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Teaching Immigrants Requires More than Tutors

Posted by on Jun 16, 2017 in News | Comments Off on Teaching Immigrants Requires More than Tutors

Teaching Immigrants Requires More than Tutors: Stories of Justice

 

Sister Barbara Dreher and Associate Kay Barnes Lend Expertise to English Tutoring Project

 

by Sister Mary Flick, justice coordinator from Sisters of St. Joseph of Carondelet – St. Louis Province March 3, 2017

 

While immigration has captured the nation’s attention in recent months, the Sisters of St. Joseph have been reaching out to the newest of neighbors throughout their history. For some, that “reach” happens close to home through work on the board of the English Tutoring Project (ETP) in St. Louis. ETP has been providing on-site English language tutoring to children from immigrant and refugee families since 1998, with the coordinated efforts of 17 congregations of women religious in the area.

Sister Barbara Dreher has served on its board of directors since 2008, and Associate Kay Barnes has been lending her expertise as a development professional since 2014. Together, they have made visible the CSJs’ love of God and the dear neighbor without distinction.

Expanding Hope, Making a ‘Little Difference’

Sister Barbara Dreher was executive director of advancement for the St. Louis province when she was invited to serve on the ETP board in 2008. Since then, she has been its chair and vice-chair. More than warming a seat, she brings her keen eye in seeing opportunities to invite donors to join the work, and her large heart for teaching children.

Sister Barbara has years of experience as a fundraiser for Fontbonne University, and as provincial of the St. Louis province. She currently serves on the congregational leadership team. But she considers her early years as a CSJ teaching first grade, to be one of her best experiences of ministry. “They [the students] look you straight in the eye and beg you to teach them how to be who they are,” she says.

The chance to help children succeed in school and beyond was motivation for her to become involved in the English Tutoring Project. The program began with “retired” sisters teaching in a donated RV that was driven between participating schools. Today, the English language tutoring program works with immigrant and refugee students on-site at seven Catholic grade schools in St. Louis city, county, and St. Charles county. Twenty women religious and one laywoman “retired” from classroom teaching serve as tutors. In the 2015-16 school year, their classrooms included 156 students from 20 countries who spoke 22 native languages.

The program, Sister Barbara says, “encourages and supports children of immigrant and refugee families to become a part of their community. And the students go home and speak English, helping their parents to learn.

“When I step back and look at who we are as CSJs – how we turn beyond ourselves to serve a world in need, that we are to do all that woman is capable of, that we are serving the dear neighbor – the English Tutoring Project is an opportunity once again to be of service, and expands my hope of making a difference one child at a time.”

Sister Barbara’s experience came together for ETP in a three-year strategic plan that ETP conducted in 2015. “We asked, ‘How do we sustain our ministry if we believe we are making a difference to children and their families?’ I knew I could assist by putting together opportunities for funding,” she says. “In the nearly 30 years since we began, we’ve served children from at least 30 countries at the Catholic schools, with no cost to the family or the school.”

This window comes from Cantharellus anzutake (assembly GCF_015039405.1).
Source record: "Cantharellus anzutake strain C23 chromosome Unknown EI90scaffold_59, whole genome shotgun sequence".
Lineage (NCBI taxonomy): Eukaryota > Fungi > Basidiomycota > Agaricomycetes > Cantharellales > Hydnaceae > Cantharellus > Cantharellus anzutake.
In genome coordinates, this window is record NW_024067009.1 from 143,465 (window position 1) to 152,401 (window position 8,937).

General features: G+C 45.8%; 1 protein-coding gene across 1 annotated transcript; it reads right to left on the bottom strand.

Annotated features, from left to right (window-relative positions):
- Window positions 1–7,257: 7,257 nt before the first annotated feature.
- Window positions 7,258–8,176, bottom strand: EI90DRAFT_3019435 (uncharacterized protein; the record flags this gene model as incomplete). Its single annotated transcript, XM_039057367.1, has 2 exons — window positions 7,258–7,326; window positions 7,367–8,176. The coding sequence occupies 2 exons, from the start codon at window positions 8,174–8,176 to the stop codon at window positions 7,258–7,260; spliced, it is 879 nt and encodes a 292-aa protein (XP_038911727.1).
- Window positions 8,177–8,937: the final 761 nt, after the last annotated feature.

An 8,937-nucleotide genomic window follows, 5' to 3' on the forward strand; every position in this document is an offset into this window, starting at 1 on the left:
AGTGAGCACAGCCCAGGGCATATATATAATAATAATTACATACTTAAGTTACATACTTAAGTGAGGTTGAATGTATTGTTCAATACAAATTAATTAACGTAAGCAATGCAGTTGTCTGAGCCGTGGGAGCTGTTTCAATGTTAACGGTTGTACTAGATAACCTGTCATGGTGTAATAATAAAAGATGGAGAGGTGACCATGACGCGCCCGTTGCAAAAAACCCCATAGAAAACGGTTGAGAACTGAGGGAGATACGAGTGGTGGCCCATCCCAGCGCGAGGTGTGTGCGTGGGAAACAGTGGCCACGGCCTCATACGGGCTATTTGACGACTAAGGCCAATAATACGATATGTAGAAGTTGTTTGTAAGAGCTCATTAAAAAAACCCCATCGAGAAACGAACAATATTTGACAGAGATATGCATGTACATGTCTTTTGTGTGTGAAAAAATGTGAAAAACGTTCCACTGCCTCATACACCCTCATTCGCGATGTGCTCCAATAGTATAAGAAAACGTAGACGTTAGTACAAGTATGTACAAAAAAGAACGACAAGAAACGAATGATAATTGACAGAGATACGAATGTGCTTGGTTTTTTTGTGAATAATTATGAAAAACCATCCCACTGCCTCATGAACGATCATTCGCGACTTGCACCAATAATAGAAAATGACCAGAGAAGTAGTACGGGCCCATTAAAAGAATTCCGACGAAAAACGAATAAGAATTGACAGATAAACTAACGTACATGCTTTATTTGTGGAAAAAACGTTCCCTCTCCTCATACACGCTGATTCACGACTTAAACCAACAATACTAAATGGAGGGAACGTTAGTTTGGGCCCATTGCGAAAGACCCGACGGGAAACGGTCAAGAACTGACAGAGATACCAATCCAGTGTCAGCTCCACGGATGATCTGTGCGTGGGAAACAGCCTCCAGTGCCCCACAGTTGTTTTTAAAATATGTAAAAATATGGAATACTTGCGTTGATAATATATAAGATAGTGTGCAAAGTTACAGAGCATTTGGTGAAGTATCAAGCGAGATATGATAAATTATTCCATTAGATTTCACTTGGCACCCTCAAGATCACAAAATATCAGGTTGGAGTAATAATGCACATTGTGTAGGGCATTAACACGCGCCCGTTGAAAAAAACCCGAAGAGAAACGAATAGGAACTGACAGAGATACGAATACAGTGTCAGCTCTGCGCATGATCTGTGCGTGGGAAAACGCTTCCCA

Those years have seen the program evolve: from sisters who volunteered, to offering stipends to the tutors, both religious and lay; expanding the board to welcome lay members; and hiring a full-time advancement director.

“It’s a holy business,” Sister Barbara says. “We have to have business savvy to ensure our ministry will last. Our board knows how to mix the value of mission and margin. There is a strategic commitment to ensure ETP will have the financial support as long as we need it. Children just want an opportunity to be the best they can be. We religious congregations caught that and knew it was our responsibility to help that happen. It’s a humbling place to be. I know we Sisters of St. Joseph are committed to ensuring the viability of the ETP,” she says. “I can’t do it, but we can.”

Finding Resources to Get the Work Done

That “we” includes CSJ associates. Kay Barnes became involved with the English Tutoring Project like many who become CSJ associates: she accepted the invitation. Sister Barbara contacted her with news that the ETP was looking for a lay woman to serve on its development committee. Kay has two personal reasons to be involved in a program like ETP.

“My mother’s first language was Spanish, and she had to acquire English,” Kay tells. “I grew up understanding how difficult it was for her. She always had a real interest in helping other people with language.”

And her own family lived in Germany for several years. “I watched my children go through language acquisition,” she recalls. “It happens so quickly for children and is an easy process if they are given an opportunity.”

Kay is beginning her second three-year term on the ETP board. She currently is a development officer for Webster University with more than 20 years of professional fundraising experience. “Since we were going to raise money [for ETP], we needed to reach into the community and find people who could get behind the program and offer resources.”

Since joining the ETP board, Kay has identified a family foundation that was a “fit” for the mission and work of ETP. “The development director and I made a call. We thought ETP would be a good opportunity for them, and they said yes.” In 2016, ETP received a $25,000 grant from the foundation, with the grant renewed in 2017. “I am proud to be able to share the message of ETP,” Kay says, “and help the donating family foundation recognize that it is a good mission.”

To see how quickly the kids get up to grade level when they are given a chance, Kay says, is part of the inspiration and motivation for her to work with ETP. “I see my own children by watching them. It is a big deal for a parent to see that your child does not have to struggle to do his or her studies and play with the other children.”

A CSJ associate since 2008, Kay says ETP is a perfect example of how she can reach out to the dear neighbor without distinction.